But that’s changing. God has awakened me again. The funny thing about contemplative prayer is sometimes God shows up. And when he shows up, things change. It’s changing again.

Evangelicals and Trump

Apparently I’m not completely free, because I still have more to say about evangelicals. It’s a process, y’all.

Previously I’ve talked about how the election of Trump was a watershed moment for my faith with respect to evangelicalism, but I’m only now able to put into words why that is.

You see, evangelicals voted for Trump not in spite of their beliefs, but because of them. At its core, evangelicalism is really just fundamentalism with a pretty face. It is the direct descendant of the modernist need to create a dualistic alternative to science. The whole concept of inerrancy is a reaction to Biblical criticism and scientific fact. Well, once you jettison the tradition of the church, and the Patristic teachings, and you put the Bible in a straightjacket of inerrancy and literalism, funny things happen.

This is how you end up with complementarianism, with its corollary “no women in leadership.” This is how you end up cherry picking a few verses in scripture outside of the entire context of the revealed character of Christ, and saying that some people are going to hell just because of who they love or who they are. This is how you create a militaristic God to support your country’s foreign adventures. This is how you support a culture of incarceration (primarily of the race you are not) because of a need to submit to authority. And this is how you end up with health and wealth theology that has more in common with magic than with the teachings of Jesus.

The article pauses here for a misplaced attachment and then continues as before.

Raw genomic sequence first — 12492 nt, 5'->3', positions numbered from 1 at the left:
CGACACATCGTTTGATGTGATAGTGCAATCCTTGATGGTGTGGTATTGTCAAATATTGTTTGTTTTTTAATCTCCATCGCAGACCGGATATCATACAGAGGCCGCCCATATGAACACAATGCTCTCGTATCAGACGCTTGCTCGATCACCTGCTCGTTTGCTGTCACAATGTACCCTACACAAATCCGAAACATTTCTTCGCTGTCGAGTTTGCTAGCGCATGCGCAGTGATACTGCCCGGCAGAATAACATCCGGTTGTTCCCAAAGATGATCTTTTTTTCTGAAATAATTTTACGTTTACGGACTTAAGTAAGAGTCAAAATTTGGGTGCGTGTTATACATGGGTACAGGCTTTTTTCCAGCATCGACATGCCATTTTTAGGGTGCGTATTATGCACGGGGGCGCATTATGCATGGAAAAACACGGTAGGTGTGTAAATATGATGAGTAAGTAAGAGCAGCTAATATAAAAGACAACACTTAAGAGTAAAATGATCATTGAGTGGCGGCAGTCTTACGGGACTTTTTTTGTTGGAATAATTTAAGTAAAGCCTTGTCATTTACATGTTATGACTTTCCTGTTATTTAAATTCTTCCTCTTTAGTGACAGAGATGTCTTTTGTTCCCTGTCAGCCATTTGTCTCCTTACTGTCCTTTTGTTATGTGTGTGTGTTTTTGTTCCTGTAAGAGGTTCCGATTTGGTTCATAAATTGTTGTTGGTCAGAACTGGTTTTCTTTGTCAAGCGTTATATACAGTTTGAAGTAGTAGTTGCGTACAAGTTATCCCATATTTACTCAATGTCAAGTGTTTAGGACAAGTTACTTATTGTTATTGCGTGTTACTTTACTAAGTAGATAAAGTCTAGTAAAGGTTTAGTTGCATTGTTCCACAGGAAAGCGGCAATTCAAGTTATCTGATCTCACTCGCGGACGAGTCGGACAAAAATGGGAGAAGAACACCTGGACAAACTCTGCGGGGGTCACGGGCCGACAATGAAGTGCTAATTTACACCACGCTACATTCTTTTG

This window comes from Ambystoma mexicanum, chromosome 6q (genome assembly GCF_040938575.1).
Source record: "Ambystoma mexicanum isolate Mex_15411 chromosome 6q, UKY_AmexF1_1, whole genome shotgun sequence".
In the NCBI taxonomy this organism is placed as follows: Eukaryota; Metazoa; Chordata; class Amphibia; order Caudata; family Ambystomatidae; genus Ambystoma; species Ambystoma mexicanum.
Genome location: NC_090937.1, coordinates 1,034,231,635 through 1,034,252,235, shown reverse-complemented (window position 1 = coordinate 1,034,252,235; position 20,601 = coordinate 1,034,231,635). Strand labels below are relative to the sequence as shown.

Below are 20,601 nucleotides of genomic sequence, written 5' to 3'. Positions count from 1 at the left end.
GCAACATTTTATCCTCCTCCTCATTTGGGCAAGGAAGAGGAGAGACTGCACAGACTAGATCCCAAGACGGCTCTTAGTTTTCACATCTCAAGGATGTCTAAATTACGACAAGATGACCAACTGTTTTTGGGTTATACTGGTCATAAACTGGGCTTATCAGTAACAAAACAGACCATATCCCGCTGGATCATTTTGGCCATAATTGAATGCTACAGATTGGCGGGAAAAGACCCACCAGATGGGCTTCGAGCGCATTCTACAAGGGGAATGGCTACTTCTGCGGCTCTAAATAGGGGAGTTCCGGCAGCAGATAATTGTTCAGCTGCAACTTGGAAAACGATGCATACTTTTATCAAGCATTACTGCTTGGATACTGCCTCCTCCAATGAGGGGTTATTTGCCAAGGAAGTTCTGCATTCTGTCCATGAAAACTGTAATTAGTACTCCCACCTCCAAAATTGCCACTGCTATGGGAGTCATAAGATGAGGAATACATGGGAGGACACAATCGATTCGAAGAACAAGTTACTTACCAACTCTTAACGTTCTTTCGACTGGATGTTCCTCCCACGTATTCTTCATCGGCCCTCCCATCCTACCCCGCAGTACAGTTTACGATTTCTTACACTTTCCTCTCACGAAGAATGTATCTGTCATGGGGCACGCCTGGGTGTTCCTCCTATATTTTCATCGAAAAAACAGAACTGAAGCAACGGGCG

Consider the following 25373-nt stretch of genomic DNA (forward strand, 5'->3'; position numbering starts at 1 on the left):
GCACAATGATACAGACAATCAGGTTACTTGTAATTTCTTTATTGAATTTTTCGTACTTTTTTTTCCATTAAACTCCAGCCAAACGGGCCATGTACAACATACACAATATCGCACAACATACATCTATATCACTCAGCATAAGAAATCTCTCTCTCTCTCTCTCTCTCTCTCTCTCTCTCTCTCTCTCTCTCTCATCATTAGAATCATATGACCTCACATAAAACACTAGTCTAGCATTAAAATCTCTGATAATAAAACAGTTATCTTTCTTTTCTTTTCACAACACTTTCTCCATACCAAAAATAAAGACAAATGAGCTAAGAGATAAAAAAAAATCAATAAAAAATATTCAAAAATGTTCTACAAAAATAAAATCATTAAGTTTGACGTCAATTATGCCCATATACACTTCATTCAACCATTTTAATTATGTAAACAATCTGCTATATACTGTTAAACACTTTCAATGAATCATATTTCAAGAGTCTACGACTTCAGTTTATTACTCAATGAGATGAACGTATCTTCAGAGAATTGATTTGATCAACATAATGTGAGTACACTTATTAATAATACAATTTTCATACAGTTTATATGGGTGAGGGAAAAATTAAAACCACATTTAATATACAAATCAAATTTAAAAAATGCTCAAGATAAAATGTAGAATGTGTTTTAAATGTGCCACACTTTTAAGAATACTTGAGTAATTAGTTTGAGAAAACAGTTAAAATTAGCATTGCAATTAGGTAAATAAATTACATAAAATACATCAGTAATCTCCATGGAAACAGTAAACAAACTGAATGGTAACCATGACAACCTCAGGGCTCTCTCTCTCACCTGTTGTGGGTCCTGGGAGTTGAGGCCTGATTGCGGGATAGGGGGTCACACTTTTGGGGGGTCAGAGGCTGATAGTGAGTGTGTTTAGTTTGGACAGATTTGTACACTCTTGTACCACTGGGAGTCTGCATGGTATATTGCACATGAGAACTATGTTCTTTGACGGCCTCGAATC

Because if everything in the Bible is perfect, you have to take the most out-of-context scriptures seriously and come up with some sort of zany theology to match it.

Which leads us back to Trump. When evangelicals looked at Trump and Hillary through the lens of their theology, there really was no choice for them. Hillary was a woman, so she can’t lead the country because complementarianism. And Mike Pence was the kind of guy who will really put the “homosexual agenda” in its place. And Trump waves the flag and promises to protect us from the infidels. And “All Lives Matter,” after all, and the people going to jail really deserve it anyway, and Trump says he’s going to get tough with them. And the Republicans are really God’s party because they acknowledge that the really rich are blessed by God and those who aren’t are just poor slackers who deserve what they get. And Trump is super rich, so he must be super blessed.

And one more thing. Fundamentalism is at its core a deeply insecure belief system. It basically says that the Christian faith is not strong enough to weather the challenges of modernity, and so we must build a “wall around the law” like the Pharisees did to keep people inside. And this insecurity encourages racism, because it encourages a fear of people different than yourself. It encourages misogyny, because once you empower women, what’s next? It encourages homophobia, because that’s one “sin” most evangelicals don’t feel is relevant to them so it’s easy for them to cast the first stone.

So, long story short, the 2016 election was really a clarifying moment for me. It allowed me to see that not only did I not really believe evangelical theology on many key points, but in fact the consequences of adhering to that theology are in fact, dangerous to my relationship with God.